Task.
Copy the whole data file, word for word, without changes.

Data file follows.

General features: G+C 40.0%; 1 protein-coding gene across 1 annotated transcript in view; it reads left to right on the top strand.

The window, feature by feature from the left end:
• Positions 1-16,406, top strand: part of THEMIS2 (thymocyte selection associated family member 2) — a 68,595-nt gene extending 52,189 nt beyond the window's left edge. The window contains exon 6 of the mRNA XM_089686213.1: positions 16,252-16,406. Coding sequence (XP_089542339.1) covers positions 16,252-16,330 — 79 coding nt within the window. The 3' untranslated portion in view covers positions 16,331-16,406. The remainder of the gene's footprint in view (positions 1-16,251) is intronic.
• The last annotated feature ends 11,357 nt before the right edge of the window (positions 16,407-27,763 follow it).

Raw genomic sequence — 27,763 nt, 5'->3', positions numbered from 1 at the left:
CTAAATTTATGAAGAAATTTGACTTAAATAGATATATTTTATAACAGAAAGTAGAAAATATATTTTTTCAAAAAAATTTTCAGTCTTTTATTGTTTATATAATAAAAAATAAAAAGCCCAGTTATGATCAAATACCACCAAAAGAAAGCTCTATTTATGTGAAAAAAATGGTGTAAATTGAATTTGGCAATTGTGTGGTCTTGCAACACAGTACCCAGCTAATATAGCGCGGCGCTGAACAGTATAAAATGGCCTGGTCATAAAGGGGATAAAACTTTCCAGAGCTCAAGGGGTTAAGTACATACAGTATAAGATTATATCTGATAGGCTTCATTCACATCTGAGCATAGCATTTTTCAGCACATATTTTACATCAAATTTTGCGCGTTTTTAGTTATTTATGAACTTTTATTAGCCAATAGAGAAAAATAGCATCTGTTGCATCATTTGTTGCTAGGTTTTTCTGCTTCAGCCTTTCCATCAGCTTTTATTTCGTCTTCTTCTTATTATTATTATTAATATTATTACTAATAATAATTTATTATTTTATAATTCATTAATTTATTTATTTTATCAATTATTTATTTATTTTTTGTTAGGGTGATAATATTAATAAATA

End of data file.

General features: G+C 40.0%; 1 protein-coding gene across 1 annotated transcript in view; it reads left to right on the top strand.

The window, feature by feature from the left end:
• Positions 1-16,406, top strand: part of THEMIS2 (thymocyte selection associated family member 2) — a 68,595-nt gene extending 52,189 nt beyond the window's left edge. The window contains exon 6 of the mRNA XM_089686213.1: positions 16,252-16,406. Coding sequence (XP_089542339.1) covers positions 16,252-16,330 — 79 coding nt within the window. The 3' untranslated portion in view covers positions 16,331-16,406. The remainder of the gene's footprint in view (positions 1-16,251) is intronic.
• The last annotated feature ends 11,357 nt before the right edge of the window (positions 16,407-27,763 follow it).

Raw genomic sequence — 27,763 nt, 5'->3', positions numbered from 1 at the left:
CTAAATTTATGAAGAAATTTGACTTAAATAGATATATTTTATAACAGAAAGTAGAAAATATATTTTTTCAAAAAAATTTTCAGTCTTTTATTGTTTATATAATAAAAAATAAAAAGCCCAGTTATGATCAAATACCACCAAAAGAAAGCTCTATTTATGTGAAAAAAATGGTGTAAATTGAATTTGGCAATTGTGTGGTCTTGCAACACAGTACCCAGCTAATATAGCGCGGCGCTGAACAGTATAAAATGGCCTGGTCATAAAGGGGATAAAACTTTCCAGAGCTCAAGGGGTTAAGTACATACAGTATAAGATTATATCTGATAGGCTTCATTCACATCTGAGCATAGCATTTTTCAGCACATATTTTACATCAAATTTTGCGCGTTTTTAGTTATTTATGAACTTTTATTAGCCAATAGAGAAAAATAGCATCTGTTGCATCATTTGTTGCTAGGTTTTTCTGCTTCAGCCTTTCCATCAGCTTTTATTTCGTCTTCTTCTTATTATTATTATTAATATTATTACTAATAATAATTTATTATTTTATAATTCATTAATTTATTTATTTTATCAATTATTTATTTATTTTTTGTTAGGGTGATAATATTAATAAATA